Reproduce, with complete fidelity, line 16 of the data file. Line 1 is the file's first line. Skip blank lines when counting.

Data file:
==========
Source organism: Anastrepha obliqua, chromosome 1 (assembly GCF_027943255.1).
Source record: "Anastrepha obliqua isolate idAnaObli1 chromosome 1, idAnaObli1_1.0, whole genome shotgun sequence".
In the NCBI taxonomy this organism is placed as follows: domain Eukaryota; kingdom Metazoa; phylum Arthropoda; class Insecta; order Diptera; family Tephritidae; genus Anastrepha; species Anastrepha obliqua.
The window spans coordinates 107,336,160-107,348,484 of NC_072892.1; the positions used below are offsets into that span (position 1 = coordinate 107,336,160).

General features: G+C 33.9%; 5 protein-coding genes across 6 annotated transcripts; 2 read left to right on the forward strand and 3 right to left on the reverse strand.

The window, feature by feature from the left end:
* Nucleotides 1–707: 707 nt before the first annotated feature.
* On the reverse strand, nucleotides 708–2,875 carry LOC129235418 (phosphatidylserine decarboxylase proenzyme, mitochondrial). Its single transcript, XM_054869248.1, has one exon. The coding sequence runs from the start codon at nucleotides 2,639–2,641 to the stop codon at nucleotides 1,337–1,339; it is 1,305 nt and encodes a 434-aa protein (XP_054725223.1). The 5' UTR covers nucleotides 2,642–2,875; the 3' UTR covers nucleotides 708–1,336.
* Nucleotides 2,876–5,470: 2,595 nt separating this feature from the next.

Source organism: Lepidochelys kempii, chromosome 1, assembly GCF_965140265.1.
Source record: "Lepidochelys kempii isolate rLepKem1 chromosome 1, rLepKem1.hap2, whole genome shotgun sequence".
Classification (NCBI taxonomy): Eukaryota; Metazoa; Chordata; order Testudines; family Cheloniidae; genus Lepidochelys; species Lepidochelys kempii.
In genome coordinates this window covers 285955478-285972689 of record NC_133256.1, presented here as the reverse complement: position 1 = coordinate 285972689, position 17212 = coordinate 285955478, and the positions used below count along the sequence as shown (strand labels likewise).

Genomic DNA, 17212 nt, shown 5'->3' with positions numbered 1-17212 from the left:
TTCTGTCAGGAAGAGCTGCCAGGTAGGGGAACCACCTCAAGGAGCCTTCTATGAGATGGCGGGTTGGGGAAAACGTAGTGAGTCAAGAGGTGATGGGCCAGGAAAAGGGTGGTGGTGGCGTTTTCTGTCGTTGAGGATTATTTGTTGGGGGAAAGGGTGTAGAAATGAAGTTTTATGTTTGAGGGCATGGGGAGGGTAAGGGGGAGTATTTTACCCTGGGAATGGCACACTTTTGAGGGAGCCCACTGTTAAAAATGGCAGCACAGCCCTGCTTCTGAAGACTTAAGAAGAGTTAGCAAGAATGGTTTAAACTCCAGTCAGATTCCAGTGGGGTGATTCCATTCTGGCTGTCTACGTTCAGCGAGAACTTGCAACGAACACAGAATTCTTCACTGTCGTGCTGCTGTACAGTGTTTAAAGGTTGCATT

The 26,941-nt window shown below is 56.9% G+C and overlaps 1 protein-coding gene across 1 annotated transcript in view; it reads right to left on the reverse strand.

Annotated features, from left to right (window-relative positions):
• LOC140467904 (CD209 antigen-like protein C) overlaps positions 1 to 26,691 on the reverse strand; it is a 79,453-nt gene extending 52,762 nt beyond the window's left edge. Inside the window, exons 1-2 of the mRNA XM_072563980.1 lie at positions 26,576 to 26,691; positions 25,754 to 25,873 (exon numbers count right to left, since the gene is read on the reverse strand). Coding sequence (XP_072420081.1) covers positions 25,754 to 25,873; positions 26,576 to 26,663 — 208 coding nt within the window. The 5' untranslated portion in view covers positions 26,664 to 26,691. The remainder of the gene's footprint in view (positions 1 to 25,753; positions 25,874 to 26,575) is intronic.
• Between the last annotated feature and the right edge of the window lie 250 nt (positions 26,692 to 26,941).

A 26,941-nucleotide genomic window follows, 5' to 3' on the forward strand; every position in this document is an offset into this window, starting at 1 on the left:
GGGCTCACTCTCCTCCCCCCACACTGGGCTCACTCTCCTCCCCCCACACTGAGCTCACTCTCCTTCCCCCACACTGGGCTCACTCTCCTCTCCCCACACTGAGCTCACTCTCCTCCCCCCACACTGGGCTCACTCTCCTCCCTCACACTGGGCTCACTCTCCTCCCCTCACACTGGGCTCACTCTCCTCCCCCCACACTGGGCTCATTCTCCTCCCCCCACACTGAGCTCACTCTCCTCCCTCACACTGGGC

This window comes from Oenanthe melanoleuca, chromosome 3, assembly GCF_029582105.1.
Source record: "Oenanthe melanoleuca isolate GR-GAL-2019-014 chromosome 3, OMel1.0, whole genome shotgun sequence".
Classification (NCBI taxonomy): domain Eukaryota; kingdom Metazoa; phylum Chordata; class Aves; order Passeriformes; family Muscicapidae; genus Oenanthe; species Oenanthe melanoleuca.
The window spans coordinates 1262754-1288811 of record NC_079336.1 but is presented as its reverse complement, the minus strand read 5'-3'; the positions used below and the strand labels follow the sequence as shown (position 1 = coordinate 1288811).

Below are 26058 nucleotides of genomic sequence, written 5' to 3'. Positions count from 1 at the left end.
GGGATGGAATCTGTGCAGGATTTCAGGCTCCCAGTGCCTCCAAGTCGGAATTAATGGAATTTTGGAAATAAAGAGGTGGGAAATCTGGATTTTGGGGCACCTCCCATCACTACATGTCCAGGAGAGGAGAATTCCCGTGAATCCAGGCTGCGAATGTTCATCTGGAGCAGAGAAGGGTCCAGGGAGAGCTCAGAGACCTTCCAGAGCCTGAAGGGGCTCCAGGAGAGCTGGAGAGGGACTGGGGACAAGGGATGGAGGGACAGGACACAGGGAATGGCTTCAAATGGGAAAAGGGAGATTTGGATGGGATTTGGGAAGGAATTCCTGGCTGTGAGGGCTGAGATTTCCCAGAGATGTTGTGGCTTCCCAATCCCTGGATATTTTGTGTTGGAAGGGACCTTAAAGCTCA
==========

The 26,941-nt window shown below is 56.9% G+C and overlaps 1 protein-coding gene across 1 annotated transcript in view; it reads right to left on the reverse strand.